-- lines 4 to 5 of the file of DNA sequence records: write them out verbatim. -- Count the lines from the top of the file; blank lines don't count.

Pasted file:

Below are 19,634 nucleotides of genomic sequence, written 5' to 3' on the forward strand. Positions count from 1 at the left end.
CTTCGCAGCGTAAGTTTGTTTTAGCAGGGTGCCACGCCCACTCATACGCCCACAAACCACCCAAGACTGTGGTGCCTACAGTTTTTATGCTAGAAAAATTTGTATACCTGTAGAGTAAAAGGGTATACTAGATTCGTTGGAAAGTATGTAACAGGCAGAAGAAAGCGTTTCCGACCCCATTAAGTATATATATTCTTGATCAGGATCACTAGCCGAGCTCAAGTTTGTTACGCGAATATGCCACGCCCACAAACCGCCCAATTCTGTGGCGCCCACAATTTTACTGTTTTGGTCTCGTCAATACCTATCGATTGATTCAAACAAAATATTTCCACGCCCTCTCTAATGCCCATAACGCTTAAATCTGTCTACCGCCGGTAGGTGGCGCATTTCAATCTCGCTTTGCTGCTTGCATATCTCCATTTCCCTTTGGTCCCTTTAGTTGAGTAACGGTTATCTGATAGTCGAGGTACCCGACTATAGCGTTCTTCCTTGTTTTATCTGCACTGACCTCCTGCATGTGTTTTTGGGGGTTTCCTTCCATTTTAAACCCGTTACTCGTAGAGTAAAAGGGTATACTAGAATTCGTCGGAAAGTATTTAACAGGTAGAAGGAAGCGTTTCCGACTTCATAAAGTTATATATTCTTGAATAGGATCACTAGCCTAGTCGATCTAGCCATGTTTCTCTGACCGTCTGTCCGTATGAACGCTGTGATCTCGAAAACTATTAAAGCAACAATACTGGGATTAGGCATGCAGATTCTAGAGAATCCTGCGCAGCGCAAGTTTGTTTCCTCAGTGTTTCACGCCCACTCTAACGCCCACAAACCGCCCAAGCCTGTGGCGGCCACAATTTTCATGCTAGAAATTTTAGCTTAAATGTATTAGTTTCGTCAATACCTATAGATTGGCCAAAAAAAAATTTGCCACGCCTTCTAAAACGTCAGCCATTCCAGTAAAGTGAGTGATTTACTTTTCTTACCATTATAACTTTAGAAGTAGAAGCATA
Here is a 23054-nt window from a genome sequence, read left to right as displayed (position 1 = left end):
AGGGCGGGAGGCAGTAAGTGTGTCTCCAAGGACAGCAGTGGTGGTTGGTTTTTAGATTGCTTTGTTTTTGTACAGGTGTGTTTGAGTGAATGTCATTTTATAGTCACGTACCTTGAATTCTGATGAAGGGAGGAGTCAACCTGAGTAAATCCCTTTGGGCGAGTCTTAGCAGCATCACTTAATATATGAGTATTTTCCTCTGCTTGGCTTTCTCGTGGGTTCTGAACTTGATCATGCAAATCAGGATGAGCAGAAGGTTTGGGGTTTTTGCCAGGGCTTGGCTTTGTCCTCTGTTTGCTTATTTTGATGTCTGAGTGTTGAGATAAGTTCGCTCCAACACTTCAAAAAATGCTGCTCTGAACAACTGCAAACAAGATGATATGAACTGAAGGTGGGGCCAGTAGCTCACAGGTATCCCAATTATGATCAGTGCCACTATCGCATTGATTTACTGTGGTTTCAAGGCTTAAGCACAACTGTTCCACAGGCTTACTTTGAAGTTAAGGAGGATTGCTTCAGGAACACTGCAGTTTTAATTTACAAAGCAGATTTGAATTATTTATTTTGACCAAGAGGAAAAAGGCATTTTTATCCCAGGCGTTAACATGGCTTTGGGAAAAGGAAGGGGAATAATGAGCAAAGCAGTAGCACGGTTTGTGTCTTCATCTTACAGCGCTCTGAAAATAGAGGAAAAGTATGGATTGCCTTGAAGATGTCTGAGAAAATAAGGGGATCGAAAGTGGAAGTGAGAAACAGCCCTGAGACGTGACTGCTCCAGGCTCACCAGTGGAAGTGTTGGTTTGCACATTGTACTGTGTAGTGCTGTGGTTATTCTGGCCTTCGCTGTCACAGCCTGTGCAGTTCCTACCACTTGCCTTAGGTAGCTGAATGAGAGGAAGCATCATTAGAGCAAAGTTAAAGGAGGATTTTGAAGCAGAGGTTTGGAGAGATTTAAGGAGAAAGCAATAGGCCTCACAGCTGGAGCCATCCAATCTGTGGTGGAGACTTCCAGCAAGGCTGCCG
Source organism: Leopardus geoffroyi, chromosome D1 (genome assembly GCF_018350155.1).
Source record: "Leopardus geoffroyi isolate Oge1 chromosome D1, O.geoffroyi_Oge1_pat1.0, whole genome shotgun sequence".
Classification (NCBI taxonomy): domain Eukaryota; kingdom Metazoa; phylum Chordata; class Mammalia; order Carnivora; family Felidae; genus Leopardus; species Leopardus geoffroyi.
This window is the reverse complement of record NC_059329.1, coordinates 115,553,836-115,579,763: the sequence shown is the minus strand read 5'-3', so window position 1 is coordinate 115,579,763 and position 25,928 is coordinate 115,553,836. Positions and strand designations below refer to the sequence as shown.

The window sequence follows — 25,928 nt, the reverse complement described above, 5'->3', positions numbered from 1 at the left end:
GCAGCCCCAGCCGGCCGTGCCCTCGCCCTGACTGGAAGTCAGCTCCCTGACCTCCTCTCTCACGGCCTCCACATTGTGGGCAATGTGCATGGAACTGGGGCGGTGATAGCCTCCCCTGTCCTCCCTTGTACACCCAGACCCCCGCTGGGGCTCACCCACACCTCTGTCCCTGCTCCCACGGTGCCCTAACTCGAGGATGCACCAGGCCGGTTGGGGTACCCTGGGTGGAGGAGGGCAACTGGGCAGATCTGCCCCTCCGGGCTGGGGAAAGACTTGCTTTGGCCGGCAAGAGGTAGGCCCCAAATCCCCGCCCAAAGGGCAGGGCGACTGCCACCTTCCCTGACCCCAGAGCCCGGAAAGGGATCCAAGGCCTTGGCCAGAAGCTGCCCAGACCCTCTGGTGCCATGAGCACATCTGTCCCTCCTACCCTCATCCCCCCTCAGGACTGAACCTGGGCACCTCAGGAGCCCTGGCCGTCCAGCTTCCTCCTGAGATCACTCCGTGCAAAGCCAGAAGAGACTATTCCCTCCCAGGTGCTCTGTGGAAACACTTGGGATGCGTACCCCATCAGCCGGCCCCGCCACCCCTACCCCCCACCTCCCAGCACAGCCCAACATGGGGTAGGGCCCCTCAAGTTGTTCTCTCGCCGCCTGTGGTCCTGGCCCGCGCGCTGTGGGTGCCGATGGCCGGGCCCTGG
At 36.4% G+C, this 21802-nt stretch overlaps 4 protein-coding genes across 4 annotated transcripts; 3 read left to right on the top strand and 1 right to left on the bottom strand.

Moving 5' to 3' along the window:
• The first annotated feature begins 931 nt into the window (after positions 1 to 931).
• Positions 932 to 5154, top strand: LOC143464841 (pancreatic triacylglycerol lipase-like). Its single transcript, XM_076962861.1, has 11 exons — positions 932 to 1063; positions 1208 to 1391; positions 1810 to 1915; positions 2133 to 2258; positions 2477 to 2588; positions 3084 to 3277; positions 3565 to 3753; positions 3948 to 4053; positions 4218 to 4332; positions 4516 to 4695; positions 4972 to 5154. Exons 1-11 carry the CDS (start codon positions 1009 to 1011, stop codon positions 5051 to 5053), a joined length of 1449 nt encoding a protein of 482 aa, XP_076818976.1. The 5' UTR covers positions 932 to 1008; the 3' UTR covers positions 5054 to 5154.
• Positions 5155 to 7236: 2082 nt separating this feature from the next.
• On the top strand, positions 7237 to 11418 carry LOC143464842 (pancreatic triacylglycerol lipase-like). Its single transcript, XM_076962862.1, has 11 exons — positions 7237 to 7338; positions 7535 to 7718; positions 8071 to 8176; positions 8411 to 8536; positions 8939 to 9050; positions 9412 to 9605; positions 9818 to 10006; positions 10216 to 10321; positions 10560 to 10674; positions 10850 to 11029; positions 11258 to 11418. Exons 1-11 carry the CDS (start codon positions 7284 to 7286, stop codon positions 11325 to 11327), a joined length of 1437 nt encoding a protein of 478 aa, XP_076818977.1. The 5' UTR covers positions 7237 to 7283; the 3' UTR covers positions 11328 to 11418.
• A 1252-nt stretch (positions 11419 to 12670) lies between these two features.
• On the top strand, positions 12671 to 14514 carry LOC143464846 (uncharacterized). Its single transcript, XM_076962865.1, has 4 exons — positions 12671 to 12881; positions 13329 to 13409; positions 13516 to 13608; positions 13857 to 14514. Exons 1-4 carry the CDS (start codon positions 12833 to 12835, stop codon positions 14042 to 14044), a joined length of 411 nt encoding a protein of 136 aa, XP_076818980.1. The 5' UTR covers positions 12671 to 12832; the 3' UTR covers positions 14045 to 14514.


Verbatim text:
AGGGCGGGAGGCAGTAAGTGTGTCTCCAAGGACAGCAGTGGTGGTTGGTTTTTAGATTGCTTTGTTTTTGTACAGGTGTGTTTGAGTGAATGTCATTTTATAGTCACGTACCTTGAATTCTGATGAAGGGAGGAGTCAACCTGAGTAAATCCCTTTGGGCGAGTCTTAGCAGCATCACTTAATATATGAGTATTTTCCTCTGCTTGGCTTTCTCGTGGGTTCTGAACTTGATCATGCAAATCAGGATGAGCAGAAGGTTTGGGGTTTTTGCCAGGGCTTGGCTTTGTCCTCTGTTTGCTTATTTTGATGTCTGAGTGTTGAGATAAGTTCGCTCCAACACTTCAAAAAATGCTGCTCTGAACAACTGCAAACAAGATGATATGAACTGAAGGTGGGGCCAGTAGCTCACAGGTATCCCAATTATGATCAGTGCCACTATCGCATTGATTTACTGTGGTTTCAAGGCTTAAGCACAACTGTTCCACAGGCTTACTTTGAAGTTAAGGAGGATTGCTTCAGGAACACTGCAGTTTTAATTTACAAAGCAGATTTGAATTATTTATTTTGACCAAGAGGAAAAAGGCATTTTTATCCCAGGCGTTAACATGGCTTTGGGAAAAGGAAGGGGAATAATGAGCAAAGCAGTAGCACGGTTTGTGTCTTCATCTTACAGCGCTCTGAAAATAGAGGAAAAGTATGGATTGCCTTGAAGATGTCTGAGAAAATAAGGGGATCGAAAGTGGAAGTGAGAAACAGCCCTGAGACGTGACTGCTCCAGGCTCACCAGTGGAAGTGTTGGTTTGCACATTGTACTGTGTAGTGCTGTGGTTATTCTGGCCTTCGCTGTCACAGCCTGTGCAGTTCCTACCACTTGCCTTAGGTAGCTGAATGAGAGGAAGCATCATTAGAGCAAAGTTAAAGGAGGATTTTGAAGCAGAGGTTTGGAGAGATTTAAGGAGAAAGCAATAGGCCTCACAGCTGGAGCCATCCAATCTGTGGTGGAGACTTCCAGCAAGGCTGCCG
Source organism: Leopardus geoffroyi, chromosome D1 (genome assembly GCF_018350155.1).